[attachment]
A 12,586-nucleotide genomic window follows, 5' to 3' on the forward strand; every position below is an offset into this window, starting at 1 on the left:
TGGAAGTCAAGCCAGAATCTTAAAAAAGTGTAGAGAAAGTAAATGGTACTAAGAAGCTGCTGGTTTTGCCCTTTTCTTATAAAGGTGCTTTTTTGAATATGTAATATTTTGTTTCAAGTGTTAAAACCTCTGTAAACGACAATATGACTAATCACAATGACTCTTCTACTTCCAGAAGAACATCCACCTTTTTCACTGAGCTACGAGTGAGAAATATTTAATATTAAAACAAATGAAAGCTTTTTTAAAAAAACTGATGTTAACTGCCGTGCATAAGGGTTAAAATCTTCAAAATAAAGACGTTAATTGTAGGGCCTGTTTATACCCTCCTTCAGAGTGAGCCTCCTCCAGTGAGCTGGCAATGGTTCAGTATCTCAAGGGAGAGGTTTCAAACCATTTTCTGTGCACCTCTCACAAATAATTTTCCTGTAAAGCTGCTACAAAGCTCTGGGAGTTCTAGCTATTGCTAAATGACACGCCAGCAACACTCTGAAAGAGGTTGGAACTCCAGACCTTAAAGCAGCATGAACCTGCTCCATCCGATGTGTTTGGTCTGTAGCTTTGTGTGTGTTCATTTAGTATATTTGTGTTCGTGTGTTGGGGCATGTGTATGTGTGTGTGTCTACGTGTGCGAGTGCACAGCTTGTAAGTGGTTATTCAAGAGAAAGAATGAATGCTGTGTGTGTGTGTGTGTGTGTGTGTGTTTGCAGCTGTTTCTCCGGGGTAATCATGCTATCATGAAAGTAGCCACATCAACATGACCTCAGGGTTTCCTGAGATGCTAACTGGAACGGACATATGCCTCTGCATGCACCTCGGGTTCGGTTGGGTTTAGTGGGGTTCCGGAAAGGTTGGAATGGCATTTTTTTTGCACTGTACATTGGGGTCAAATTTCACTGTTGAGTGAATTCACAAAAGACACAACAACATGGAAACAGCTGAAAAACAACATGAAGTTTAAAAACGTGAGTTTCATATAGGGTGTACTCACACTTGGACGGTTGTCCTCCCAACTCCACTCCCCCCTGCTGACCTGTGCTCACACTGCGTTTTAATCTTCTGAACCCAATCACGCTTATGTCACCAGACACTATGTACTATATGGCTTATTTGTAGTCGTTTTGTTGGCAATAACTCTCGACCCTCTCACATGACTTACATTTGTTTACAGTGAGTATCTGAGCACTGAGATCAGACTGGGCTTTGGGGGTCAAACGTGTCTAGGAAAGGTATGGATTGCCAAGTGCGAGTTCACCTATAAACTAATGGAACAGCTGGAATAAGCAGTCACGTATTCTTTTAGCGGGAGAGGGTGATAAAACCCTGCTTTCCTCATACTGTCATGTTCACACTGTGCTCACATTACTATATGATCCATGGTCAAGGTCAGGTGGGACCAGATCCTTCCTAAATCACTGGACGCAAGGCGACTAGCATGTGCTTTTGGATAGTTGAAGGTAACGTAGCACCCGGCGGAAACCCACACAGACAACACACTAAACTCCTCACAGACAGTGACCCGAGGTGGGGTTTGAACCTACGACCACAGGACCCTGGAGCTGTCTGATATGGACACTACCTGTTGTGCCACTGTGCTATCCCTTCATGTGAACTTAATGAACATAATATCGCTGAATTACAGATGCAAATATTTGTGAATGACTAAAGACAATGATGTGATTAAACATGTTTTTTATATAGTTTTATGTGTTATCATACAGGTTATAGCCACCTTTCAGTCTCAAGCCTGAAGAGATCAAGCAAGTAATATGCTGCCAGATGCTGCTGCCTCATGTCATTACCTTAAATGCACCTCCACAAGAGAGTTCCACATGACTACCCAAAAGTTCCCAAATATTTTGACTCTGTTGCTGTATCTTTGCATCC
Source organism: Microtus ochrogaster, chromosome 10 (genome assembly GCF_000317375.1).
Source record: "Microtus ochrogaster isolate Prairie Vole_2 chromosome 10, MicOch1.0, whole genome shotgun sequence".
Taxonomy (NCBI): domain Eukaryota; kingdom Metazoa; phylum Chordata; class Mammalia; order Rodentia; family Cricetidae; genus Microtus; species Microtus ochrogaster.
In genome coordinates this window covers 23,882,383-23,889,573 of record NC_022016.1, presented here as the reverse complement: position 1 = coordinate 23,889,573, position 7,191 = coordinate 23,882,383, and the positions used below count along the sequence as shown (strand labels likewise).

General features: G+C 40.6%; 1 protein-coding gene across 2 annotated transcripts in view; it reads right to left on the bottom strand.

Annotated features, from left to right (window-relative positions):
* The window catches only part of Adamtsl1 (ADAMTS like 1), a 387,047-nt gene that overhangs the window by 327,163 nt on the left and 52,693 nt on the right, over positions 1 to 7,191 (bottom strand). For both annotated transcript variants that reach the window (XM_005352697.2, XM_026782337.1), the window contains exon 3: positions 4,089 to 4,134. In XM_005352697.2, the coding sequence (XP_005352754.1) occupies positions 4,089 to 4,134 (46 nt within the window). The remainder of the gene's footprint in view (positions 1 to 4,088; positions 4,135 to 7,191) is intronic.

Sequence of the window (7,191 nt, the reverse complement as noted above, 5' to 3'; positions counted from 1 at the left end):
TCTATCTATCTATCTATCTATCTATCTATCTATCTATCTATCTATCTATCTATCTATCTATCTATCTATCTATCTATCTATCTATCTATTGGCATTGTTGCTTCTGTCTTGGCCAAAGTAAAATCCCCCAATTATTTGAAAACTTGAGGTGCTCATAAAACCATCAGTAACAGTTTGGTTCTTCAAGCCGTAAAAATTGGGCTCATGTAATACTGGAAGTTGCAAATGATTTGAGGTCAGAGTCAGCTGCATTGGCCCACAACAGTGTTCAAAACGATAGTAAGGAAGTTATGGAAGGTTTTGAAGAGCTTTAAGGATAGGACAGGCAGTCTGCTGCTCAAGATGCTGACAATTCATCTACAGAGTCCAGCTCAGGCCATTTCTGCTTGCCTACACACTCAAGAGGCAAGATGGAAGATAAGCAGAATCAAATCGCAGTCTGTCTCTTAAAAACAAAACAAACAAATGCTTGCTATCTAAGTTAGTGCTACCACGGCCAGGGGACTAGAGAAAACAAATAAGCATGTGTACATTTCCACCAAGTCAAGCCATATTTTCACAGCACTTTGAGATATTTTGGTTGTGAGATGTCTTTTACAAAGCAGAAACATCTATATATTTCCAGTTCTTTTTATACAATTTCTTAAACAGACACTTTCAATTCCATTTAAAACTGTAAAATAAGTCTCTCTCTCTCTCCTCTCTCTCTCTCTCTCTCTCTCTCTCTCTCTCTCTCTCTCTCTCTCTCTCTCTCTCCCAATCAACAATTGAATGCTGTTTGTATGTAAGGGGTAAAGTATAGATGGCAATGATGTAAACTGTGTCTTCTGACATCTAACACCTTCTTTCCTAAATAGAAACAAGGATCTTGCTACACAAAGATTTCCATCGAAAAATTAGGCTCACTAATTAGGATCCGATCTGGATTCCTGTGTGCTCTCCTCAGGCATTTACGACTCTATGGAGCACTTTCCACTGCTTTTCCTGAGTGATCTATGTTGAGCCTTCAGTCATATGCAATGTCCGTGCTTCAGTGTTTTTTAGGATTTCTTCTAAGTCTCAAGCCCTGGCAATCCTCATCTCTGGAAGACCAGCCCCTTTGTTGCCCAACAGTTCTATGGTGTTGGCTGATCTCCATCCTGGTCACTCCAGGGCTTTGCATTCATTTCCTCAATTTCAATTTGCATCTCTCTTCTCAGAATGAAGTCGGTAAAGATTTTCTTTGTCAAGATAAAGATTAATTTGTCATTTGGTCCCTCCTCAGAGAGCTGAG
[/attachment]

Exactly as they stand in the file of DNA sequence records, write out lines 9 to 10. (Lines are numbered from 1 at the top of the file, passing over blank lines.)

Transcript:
* The window catches only part of Adamtsl1 (ADAMTS like 1), a 387,047-nt gene that overhangs the window by 327,163 nt on the left and 52,693 nt on the right, over positions 1 to 7,191 (bottom strand). For both annotated transcript variants that reach the window (XM_005352697.2, XM_026782337.1), the window contains exon 3: positions 4,089 to 4,134. In XM_005352697.2, the coding sequence (XP_005352754.1) occupies positions 4,089 to 4,134 (46 nt within the window). The remainder of the gene's footprint in view (positions 1 to 4,088; positions 4,135 to 7,191) is intronic.

Sequence of the window (7,191 nt, the reverse complement as noted above, 5' to 3'; positions counted from 1 at the left end):